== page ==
Dead Effect 2 Interview – Coop Zombie Galore
We’ve had the chance to interview BadFly Interactive’s CEO and Creative Director, Lubomír Dykast, about Dead Effect 2, a Sci-fi first person shooter with a particular focus on cooperative gameplay. While the game became available on PC (via Steam) two months ago, it’s due to launch on PlayStation 4 and Xbox One shortly. Enjoy!
What would you say are the biggest improvements of Dead Effect 2 in comparison to the first game?
Dead Effect 2 is a lot bigger and ambitious game with far more content. From my point of view, one of the biggest changes is that the game now contains a lot of new types of enemies: from elite soldier, flying drones and various mutants to unique bosses. There’s now a melee combat that’s fluid, fun, and very rewarding if you can master it (that was one of the features that was requested by our community). We now have a lot more of RPG features as player can customize their characters, select and improve various active and passive abilities and collect various equipment. The number of items in the game surpasses the first game by far – there’s now over 100 weapon types and there are hundreds of various armor and implant items including special unique sets. There’s no point in describing all the major and minor changes and improvements. DE2 is a much, much bigger game. Try it for yourself and you’ll see!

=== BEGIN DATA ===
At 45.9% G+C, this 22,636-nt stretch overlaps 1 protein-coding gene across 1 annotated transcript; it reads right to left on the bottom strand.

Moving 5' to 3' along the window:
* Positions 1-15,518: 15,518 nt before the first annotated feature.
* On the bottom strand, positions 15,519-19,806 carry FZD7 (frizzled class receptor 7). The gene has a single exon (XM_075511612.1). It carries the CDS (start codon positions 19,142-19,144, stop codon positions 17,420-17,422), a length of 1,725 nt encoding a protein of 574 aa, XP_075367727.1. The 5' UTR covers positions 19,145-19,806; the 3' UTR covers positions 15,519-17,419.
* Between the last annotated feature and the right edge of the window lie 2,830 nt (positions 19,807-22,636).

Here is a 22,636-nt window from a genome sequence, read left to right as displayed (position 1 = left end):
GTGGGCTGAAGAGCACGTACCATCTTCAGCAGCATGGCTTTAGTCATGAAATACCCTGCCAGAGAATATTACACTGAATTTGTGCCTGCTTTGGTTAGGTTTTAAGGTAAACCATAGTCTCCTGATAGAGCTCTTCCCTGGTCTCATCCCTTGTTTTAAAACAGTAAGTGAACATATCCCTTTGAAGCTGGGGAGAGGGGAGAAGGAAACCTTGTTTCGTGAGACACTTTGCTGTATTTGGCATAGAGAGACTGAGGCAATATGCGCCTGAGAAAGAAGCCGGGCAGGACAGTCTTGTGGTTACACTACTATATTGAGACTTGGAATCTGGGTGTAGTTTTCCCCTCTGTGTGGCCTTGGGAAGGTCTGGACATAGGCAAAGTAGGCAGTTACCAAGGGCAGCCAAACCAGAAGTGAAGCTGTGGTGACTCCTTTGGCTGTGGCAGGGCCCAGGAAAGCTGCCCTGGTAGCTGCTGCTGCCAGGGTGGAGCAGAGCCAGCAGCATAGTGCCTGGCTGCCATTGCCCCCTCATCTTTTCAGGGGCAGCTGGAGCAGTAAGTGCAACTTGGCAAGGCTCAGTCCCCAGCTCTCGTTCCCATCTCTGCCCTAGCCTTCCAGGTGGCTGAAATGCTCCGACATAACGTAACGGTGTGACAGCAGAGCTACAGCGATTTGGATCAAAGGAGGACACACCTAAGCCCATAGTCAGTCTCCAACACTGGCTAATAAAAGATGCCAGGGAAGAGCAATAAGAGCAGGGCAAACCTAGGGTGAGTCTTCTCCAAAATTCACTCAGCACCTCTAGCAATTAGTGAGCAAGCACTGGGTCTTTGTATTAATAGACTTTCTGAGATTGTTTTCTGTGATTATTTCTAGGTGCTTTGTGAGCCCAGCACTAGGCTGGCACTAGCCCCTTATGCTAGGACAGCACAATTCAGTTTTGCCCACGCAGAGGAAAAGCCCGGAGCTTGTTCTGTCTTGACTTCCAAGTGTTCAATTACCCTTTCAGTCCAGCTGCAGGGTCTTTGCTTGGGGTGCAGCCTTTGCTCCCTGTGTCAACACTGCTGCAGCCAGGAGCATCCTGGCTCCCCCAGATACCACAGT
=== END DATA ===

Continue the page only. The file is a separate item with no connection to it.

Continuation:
Do you plan to add any more content via DLC? In that case, will it be premium or free?